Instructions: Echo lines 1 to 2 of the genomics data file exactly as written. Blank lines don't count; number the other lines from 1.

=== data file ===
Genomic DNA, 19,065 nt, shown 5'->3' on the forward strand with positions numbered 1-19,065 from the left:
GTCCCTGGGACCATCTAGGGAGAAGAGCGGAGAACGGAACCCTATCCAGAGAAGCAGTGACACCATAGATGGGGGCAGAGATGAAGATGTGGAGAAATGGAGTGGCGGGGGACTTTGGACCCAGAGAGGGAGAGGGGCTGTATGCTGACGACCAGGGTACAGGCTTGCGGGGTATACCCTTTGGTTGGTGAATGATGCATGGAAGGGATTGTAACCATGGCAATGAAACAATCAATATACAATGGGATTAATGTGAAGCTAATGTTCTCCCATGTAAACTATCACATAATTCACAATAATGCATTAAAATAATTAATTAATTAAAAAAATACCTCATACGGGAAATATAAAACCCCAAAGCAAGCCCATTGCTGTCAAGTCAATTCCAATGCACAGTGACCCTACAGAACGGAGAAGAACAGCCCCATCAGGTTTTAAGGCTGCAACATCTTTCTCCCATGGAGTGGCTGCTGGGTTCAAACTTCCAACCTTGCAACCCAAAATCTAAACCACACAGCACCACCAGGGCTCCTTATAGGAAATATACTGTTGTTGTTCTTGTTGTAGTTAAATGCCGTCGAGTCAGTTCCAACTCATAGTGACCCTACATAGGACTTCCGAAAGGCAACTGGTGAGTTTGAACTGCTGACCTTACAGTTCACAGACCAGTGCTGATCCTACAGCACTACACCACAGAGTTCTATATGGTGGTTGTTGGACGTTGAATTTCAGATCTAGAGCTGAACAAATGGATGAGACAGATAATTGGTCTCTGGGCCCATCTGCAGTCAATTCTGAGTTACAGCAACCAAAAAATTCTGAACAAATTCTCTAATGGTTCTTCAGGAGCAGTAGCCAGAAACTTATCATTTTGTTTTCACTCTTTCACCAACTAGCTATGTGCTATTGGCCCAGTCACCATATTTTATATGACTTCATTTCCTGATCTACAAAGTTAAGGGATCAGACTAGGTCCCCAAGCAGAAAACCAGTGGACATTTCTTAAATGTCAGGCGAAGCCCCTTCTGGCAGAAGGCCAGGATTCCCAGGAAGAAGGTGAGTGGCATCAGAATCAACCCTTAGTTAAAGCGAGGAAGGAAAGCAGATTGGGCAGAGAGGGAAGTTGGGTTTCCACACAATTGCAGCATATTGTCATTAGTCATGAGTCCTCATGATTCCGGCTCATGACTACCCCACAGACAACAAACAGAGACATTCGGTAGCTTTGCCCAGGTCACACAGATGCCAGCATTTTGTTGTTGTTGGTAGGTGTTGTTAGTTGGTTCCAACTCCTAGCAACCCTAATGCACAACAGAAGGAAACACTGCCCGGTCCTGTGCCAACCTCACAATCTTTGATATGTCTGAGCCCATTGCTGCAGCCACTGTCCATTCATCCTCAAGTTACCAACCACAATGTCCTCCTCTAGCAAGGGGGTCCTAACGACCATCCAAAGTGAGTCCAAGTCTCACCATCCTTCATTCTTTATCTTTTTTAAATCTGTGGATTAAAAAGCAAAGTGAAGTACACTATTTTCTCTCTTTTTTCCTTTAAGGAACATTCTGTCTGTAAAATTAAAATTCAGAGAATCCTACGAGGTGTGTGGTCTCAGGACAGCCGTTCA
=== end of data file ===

Genomic DNA, 19,065 nt, shown 5'->3' on the forward strand with positions numbered 1-19,065 from the left:
GTCCCTGGGACCATCTAGGGAGAAGAGCGGAGAACGGAACCCTATCCAGAGAAGCAGTGACACCATAGATGGGGGCAGAGATGAAGATGTGGAGAAATGGAGTGGCGGGGGACTTTGGACCCAGAGAGGGAGAGGGGCTGTATGCTGACGACCAGGGTACAGGCTTGCGGGGTATACCCTTTGGTTGGTGAATGATGCATGGAAGGGATTGTAACCATGGCAATGAAACAATCAATATACAATGGGATTAATGTGAAGCTAATGTTCTCCCATGTAAACTATCACATAATTCACAATAATGCATTAAAATAATTAATTAATTAAAAAAATACCTCATACGGGAAATATAAAACCCCAAAGCAAGCCCATTGCTGTCAAGTCAATTCCAATGCACAGTGACCCTACAGAACGGAGAAGAACAGCCCCATCAGGTTTTAAGGCTGCAACATCTTTCTCCCATGGAGTGGCTGCTGGGTTCAAACTTCCAACCTTGCAACCCAAAATCTAAACCACACAGCACCACCAGGGCTCCTTATAGGAAATATACTGTTGTTGTTCTTGTTGTAGTTAAATGCCGTCGAGTCAGTTCCAACTCATAGTGACCCTACATAGGACTTCCGAAAGGCAACTGGTGAGTTTGAACTGCTGACCTTACAGTTCACAGACCAGTGCTGATCCTACAGCACTACACCACAGAGTTCTATATGGTGGTTGTTGGACGTTGAATTTCAGATCTAGAGCTGAACAAATGGATGAGACAGATAATTGGTCTCTGGGCCCATCTGCAGTCAATTCTGAGTTACAGCAACCAAAAAATTCTGAACAAATTCTCTAATGGTTCTTCAGGAGCAGTAGCCAGAAACTTATCATTTTGTTTTCACTCTTTCACCAACTAGCTATGTGCTATTGGCCCAGTCACCATATTTTATATGACTTCATTTCCTGATCTACAAAGTTAAGGGATCAGACTAGGTCCCCAAGCAGAAAACCAGTGGACATTTCTTAAATGTCAGGCGAAGCCCCTTCTGGCAGAAGGCCAGGATTCCCAGGAAGAAGGTGAGTGGCATCAGAATCAACCCTTAGTTAAAGCGAGGAAGGAAAGCAGATTGGGCAGAGAGGGAAGTTGGGTTTCCACACAATTGCAGCATATTGTCATTAGTCATGAGTCCTCATGATTCCGGCTCATGACTACCCCACAGACAACAAACAGAGACATTCGGTAGCTTTGCCCAGGTCACACAGATGCCAGCATTTTGTTGTTGTTGGTAGGTGTTGTTAGTTGGTTCCAACTCCTAGCAACCCTAATGCACAACAGAAGGAAACACTGCCCGGTCCTGTGCCAACCTCACAATCTTTGATATGTCTGAGCCCATTGCTGCAGCCACTGTCCATTCATCCTCAAGTTACCAACCACAATGTCCTCCTCTAGCAAGGGGGTCCTAACGACCATCCAAAGTGAGTCCAAGTCTCACCATCCTTCATTCTTTATCTTTTTTAAATCTGTGGATTAAAAAGCAAAGTGAAGTACACTATTTTCTCTCTTTTTTCCTTTAAGGAACATTCTGTCTGTAAAATTAAAATTCAGAGAATCCTACGAGGTGTGTGGTCTCAGGACAGCCGTTCA